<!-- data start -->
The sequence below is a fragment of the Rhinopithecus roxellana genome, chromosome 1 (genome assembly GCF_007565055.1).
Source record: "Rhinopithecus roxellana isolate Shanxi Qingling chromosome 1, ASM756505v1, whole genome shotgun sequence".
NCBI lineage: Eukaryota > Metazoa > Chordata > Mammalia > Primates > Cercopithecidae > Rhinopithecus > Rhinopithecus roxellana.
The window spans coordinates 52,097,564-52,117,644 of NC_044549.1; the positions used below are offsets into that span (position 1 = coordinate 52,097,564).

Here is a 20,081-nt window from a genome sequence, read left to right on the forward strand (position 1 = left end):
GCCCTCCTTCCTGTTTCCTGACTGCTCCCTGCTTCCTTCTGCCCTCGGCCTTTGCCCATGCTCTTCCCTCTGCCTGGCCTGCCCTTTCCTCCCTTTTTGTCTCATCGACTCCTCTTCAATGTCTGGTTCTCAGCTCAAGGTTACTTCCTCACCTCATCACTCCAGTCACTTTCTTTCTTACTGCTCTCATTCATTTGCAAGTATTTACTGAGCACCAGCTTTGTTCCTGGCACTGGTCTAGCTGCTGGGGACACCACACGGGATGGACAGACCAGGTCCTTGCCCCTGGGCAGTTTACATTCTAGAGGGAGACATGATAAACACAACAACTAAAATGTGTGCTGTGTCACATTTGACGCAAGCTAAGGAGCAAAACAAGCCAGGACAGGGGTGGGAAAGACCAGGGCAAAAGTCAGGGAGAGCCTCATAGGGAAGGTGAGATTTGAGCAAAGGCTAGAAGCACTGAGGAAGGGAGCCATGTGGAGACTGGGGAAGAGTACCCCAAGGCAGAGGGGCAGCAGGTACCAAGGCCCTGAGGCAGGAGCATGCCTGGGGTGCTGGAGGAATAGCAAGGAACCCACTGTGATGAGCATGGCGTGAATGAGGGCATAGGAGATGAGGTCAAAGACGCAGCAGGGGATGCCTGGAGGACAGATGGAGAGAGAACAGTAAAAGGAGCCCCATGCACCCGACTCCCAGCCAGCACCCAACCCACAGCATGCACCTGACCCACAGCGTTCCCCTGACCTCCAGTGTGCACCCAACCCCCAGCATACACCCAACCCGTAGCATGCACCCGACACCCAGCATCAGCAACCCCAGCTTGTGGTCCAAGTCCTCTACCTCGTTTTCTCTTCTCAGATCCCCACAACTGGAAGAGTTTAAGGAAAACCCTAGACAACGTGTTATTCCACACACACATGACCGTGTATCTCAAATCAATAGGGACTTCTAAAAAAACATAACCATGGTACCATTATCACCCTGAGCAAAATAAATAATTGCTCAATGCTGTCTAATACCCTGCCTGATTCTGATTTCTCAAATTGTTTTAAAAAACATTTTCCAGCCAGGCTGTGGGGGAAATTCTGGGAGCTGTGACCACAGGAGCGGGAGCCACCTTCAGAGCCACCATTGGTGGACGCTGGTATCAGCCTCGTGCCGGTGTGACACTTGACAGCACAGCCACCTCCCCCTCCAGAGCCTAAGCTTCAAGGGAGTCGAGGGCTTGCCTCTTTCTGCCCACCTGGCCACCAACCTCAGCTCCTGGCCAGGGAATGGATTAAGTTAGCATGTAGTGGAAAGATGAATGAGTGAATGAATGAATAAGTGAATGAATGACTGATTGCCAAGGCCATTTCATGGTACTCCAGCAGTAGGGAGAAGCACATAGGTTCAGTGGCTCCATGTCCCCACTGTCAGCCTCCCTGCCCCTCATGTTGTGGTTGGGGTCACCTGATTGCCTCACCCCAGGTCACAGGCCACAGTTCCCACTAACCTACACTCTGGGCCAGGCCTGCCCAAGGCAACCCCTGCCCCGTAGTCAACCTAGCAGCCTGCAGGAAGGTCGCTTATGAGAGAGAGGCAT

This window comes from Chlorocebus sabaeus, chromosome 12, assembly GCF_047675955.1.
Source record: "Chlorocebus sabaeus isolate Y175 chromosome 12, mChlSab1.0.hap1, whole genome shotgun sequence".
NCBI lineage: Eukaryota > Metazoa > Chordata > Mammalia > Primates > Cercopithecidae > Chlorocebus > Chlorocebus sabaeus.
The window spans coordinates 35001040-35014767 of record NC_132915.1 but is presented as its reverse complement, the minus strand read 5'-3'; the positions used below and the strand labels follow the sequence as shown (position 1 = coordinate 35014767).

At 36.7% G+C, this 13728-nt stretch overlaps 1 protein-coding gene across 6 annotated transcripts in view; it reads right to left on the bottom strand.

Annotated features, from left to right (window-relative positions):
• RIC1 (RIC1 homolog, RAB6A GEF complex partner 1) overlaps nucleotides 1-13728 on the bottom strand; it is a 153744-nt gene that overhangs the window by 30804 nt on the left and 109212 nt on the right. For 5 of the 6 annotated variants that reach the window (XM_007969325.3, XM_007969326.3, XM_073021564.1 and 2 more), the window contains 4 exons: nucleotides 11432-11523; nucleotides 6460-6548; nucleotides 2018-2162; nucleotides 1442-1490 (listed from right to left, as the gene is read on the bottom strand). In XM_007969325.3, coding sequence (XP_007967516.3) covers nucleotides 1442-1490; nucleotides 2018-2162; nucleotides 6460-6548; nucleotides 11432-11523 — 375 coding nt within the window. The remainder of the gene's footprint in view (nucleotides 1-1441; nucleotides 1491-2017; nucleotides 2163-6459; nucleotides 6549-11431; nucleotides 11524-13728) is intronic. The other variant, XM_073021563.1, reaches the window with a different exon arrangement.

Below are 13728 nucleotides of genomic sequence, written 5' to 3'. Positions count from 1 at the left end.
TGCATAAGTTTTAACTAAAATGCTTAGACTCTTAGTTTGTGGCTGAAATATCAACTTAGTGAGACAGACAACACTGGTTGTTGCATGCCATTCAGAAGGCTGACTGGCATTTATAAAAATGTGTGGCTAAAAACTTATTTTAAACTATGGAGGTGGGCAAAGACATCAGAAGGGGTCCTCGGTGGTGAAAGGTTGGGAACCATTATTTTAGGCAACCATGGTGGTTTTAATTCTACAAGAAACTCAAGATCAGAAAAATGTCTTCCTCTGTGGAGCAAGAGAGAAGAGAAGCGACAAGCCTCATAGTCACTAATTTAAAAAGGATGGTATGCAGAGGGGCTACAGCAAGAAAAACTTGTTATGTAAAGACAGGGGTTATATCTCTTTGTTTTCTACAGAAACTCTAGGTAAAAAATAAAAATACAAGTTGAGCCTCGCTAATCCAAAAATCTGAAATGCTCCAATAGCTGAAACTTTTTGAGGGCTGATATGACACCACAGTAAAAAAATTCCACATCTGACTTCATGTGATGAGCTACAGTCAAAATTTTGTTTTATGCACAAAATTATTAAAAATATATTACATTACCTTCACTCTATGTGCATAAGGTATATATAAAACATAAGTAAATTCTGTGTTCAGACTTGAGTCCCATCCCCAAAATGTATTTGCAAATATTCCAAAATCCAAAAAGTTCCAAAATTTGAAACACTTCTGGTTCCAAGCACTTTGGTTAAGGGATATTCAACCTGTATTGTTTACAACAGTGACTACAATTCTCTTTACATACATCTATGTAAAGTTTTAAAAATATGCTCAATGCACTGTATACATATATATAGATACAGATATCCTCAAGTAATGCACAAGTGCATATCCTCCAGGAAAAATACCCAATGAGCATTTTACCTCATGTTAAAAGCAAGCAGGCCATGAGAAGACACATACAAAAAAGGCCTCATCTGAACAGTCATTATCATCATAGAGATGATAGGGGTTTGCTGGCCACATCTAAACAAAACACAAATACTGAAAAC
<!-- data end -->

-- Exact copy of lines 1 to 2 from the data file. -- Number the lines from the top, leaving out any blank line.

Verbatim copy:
The sequence below is a fragment of the Rhinopithecus roxellana genome, chromosome 1 (genome assembly GCF_007565055.1).
Source record: "Rhinopithecus roxellana isolate Shanxi Qingling chromosome 1, ASM756505v1, whole genome shotgun sequence".